Now Or Never

Why I'm trying to convince my parents to eat less meat, one recipe at a time

Mickal Aranha has been trying to convince her traditional, Latin American parents to eat less meat. As you might imagine, it hasn't been easy.

Mickal Aranha hopes to reduce the amount of meat her Latin American parents consume

Consider my dad skeptical about jackfruit. (CBC/Eric Van)

Contributed by Mickal Aranha

I've been trying to convince my traditional, Latin American parents to eat less meat. As you might imagine, it hasn't been easy.

My Mom and I like cooking together, and after months of slow exposure, she's started to enjoy experimenting with vegetarian recipes. My Dad on the other hand, still insists on chasing vegetarian meals with steak.

We're fortunate we eat together as a family regularly, but my Dad's attitude toward meatless meals makes it difficult for me to stay on track with one of my major goals: to reduce my environmental impact.

Culture clash

Mom and I in the kitchen. (CBC/Eric Van)

My parents were born and raised in Ecuador. They've lived in Canada for decades now and are fairly open-minded in general, but they're more or less set in their ways when it comes to their diet.

This is understandable. Food isn't only a source of nourishment, it's a source of comfort and pleasure and is closely linked to culture, history and memory.

It seems reasonable in most cases to ask that people be accountable for their environmental footprint. But is it reasonable for me to ask my parents to give up one of their last remaining ties to their homeland to make a negligible difference in fighting climate change?

Food isn't only a source of nourishment, it's a source of comfort and pleasure and is closely linked to culture, history and memory.- Mickal Aranha

Is it an even less reasonable demand coming from someone from my generation, with a completely different lived experience?

Pork versus jackfruit

I decided I needed a new approach to get my Dad to give up traditional pork and beef dishes for veggies. At least once in a while.

Can jackfruit replace pork in a traditional Ecuadorian dish? We're about to find out. (CBC/Eric Van)

I recently discovered that jackfruit, a large, oblong fruit with a green, bumpy exterior has become a favourite among vegetarians as a meat substitute. People swear the texture of its pale yellow flesh closely resembles pork and that it takes to seasoning well.

I figured if I could prepare a traditional Ecuadorian dish for my Dad and successfully substitute the pork for jackfruit, he might finally give vegetarianism a chance.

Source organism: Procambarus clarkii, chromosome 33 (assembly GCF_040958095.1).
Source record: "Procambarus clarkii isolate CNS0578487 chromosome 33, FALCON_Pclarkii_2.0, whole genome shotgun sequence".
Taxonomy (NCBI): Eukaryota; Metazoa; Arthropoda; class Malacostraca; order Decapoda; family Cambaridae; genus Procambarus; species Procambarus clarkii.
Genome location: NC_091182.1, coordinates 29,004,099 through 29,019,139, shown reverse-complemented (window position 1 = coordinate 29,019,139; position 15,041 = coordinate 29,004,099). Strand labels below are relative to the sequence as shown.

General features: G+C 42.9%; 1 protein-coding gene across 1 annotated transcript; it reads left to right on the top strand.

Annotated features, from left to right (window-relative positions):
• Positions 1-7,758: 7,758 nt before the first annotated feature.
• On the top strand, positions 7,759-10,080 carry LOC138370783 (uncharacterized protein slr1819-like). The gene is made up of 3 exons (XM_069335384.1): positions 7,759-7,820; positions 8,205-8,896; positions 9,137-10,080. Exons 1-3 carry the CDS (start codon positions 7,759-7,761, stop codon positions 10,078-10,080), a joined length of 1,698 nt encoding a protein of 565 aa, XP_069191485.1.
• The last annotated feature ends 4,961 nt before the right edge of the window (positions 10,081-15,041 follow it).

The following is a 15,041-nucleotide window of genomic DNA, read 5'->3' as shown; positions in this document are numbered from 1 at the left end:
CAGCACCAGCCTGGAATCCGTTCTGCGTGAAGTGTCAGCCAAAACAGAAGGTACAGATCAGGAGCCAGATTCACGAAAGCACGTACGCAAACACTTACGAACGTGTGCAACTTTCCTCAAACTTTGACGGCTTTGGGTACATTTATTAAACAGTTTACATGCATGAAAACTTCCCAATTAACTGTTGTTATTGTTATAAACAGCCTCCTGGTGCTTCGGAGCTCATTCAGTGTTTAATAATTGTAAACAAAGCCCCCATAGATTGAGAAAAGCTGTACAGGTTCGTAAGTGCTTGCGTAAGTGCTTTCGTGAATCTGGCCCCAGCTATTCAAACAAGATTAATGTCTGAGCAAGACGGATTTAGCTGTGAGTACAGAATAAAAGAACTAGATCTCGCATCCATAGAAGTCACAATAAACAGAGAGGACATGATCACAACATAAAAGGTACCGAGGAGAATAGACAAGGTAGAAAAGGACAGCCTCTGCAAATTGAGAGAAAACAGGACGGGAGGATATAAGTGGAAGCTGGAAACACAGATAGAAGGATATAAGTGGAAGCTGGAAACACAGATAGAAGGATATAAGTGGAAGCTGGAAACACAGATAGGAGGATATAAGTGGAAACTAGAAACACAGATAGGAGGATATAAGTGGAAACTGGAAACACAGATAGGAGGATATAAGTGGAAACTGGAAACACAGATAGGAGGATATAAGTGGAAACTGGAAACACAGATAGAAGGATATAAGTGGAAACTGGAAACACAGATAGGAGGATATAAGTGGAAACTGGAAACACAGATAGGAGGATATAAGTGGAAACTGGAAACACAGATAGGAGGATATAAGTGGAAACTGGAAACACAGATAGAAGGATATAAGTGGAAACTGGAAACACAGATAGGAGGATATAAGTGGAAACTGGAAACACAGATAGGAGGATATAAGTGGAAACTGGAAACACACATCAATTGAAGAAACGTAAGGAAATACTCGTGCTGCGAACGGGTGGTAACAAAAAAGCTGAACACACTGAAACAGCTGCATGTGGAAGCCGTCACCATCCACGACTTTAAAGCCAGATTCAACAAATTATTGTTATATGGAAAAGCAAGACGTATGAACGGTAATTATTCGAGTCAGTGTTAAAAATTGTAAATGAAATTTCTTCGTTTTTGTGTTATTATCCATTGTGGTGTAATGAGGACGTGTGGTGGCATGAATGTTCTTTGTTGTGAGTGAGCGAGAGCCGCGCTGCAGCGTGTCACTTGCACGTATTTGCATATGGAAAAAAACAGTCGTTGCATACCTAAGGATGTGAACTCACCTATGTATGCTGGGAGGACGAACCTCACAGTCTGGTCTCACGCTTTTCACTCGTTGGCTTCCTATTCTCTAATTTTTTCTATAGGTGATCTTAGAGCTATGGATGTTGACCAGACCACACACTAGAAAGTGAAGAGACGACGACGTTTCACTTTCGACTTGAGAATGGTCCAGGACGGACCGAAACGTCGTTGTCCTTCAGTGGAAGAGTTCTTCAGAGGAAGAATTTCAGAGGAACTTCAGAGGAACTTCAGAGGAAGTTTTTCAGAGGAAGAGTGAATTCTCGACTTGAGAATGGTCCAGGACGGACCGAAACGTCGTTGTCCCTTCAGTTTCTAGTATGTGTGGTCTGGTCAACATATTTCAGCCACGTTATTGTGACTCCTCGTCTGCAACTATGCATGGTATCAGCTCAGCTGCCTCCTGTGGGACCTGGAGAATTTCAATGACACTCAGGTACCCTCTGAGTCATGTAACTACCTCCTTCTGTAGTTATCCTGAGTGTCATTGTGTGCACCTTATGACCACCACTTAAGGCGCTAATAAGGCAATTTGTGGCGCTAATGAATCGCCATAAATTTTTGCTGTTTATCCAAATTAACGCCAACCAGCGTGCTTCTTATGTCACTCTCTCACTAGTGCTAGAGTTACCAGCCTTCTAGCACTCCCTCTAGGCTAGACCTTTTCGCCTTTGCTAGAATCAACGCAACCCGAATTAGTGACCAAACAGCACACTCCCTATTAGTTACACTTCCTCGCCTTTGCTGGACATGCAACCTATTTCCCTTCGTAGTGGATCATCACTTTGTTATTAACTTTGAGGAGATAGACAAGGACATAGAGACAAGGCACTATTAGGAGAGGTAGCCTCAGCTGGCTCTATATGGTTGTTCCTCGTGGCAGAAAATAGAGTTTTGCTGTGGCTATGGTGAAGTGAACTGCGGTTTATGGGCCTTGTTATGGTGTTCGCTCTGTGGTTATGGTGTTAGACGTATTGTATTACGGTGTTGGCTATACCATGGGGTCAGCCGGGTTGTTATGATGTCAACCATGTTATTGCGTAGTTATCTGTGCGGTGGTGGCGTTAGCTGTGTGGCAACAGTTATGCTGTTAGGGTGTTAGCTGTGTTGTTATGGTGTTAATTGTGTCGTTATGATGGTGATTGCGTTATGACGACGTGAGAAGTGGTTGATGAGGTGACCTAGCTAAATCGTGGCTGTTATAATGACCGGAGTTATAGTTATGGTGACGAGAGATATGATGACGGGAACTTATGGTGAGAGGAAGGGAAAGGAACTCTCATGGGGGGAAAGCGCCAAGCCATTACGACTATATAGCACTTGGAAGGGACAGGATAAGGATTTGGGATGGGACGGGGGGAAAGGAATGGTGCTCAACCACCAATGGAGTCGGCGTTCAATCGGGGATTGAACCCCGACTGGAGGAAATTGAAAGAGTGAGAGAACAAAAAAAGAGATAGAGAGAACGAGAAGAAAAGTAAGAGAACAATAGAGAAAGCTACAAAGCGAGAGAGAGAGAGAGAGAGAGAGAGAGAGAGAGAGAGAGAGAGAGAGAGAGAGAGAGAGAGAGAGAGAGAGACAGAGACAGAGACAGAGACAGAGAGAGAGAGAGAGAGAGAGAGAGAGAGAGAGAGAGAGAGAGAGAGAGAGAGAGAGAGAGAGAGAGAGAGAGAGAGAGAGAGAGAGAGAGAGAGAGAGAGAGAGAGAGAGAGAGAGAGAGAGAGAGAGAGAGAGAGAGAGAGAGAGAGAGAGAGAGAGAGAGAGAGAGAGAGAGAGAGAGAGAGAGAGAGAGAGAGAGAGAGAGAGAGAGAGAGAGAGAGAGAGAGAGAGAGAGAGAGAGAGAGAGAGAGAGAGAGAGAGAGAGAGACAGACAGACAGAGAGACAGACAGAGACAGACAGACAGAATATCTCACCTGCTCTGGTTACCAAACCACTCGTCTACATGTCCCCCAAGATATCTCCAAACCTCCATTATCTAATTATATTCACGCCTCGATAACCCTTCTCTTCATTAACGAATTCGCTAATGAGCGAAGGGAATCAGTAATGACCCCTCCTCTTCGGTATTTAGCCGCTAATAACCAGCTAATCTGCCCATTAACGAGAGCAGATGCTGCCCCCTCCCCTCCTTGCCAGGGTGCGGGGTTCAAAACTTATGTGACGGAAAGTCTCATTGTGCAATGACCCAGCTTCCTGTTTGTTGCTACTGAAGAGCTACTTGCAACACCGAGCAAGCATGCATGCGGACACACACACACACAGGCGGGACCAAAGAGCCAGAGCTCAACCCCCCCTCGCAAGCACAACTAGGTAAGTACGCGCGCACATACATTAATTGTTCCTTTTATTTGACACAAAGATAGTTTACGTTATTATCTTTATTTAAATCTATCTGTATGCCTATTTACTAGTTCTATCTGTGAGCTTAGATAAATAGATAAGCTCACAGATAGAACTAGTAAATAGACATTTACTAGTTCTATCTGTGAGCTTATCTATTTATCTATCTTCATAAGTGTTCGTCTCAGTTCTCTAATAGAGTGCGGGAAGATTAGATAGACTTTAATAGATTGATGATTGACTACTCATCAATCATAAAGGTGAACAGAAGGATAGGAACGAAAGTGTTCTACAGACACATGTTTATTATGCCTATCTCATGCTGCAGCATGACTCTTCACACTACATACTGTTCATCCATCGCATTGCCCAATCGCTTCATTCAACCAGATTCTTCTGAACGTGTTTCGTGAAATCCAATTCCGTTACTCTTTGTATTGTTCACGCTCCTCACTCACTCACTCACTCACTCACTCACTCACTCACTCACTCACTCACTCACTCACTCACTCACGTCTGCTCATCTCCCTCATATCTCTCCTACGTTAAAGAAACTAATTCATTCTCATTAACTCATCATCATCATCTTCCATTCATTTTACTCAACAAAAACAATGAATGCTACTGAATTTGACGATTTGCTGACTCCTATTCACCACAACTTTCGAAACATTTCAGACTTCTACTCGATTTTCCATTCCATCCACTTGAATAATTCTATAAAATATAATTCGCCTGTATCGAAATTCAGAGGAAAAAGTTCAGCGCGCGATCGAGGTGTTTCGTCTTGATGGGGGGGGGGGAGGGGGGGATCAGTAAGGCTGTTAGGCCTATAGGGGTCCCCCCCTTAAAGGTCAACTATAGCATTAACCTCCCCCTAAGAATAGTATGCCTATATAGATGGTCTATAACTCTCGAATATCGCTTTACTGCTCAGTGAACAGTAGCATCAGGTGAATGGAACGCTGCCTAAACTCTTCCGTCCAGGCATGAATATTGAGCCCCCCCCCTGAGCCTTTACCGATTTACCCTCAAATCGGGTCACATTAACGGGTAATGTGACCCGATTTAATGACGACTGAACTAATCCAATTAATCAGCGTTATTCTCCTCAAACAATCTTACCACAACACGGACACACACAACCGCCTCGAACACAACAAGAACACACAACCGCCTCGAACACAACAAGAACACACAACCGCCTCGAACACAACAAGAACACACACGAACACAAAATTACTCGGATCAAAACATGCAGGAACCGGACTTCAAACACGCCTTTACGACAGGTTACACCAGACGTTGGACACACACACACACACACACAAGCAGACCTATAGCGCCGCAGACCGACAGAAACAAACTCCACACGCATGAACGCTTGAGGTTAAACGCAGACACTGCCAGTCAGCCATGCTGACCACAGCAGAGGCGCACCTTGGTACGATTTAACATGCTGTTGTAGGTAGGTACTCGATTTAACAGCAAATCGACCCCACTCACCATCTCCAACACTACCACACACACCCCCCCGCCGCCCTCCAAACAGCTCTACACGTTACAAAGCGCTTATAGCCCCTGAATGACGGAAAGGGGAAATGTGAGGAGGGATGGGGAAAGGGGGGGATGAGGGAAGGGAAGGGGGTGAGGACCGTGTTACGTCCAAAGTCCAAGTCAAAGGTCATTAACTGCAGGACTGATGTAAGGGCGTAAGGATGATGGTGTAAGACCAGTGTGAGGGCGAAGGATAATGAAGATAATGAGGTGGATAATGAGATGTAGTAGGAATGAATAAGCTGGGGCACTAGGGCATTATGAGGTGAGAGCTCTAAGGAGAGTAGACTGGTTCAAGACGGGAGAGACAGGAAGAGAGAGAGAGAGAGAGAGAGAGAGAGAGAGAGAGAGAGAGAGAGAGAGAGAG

Climate change altered the way I eat

I first started trying to eat less meat and reduce personal waste about six years ago.

In 2014 I moved to Ecuador and then to Bolivia. The time I spent working among people being directly impacted by climate change was both distressing and inspiring.

Interviewing a quinoa producer in Bolivia. (Submitted by Mickal Aranha)

When doing field work in remote communities, eating llama was often the most sustainable — and often only — meal option. I slowly slipped back into eating meat regularly.

When I returned to Toronto in 2017, I was more motivated than ever to embrace an eco-friendly lifestyle, but it has been a challenging journey back to a plant-based diet.

The verdict

After an afternoon of grocery shopping in Toronto's Kensington market, my Mom and I prepared llapingachos (potato pancakes stuffed with cheese), which are typically accompanied by salad, a fried egg and pork.

The big moment. (CBC/Eric Van)

The finished dish looked pretty convincing. We were curious to taste the jackfruit and find out if my Dad would approve of the substitution.

After chewing for what seemed like a long while, he concluded that it tasted better than he thought it would, but that it didn't taste anything like pork.

He also wondered if substituting pork for a fruit sourced on the other side of the world was really offsetting greenhouse gas emissions. This was a valid point.

My Mom and I agreed that jackfruit, while tasty in its own right, was nothing like pork. So, the experimentation continues.

I'm glad my parents and I have had this conversation and get to share it with others. The experience highlighted the fact that immigrant communities, women and other disenfranchised people are disproportionately impacted by the negative effects of climate change.

Environmental movements like the waste-free movement need to include diverse voices and experiences.

Jackfruit Pulled 'Pork'


2 tablespoons of olive oil

2 (20 oz.) cans young jackfruit in water or brine, drained, cores cut off

½ small yellow onion, thinly sliced

4 cloves garlic, minced

½ teaspoon cumin

1 chili pepper, minced

Freshly ground pepper to taste


  1. If the jackfruit was in brine, rinse well.
  3. Heat oil in a large skillet over medium heat. Cook and stir onion and garlic,  until slightly softened, about 3 minutes. 
  5. Add cumin, chili.
  7. Add jackfruit; cook and stir until lightly browned and relatively free of moisture, about 10 minutes. add pepper.


  1. Transfer jackfruit mixture to oven; cover with barbeque sauce. 
  3. Bake for 75 minutes at 180 degrees C, until the liquid has baked out and the jackfruit has a deeper brown colour.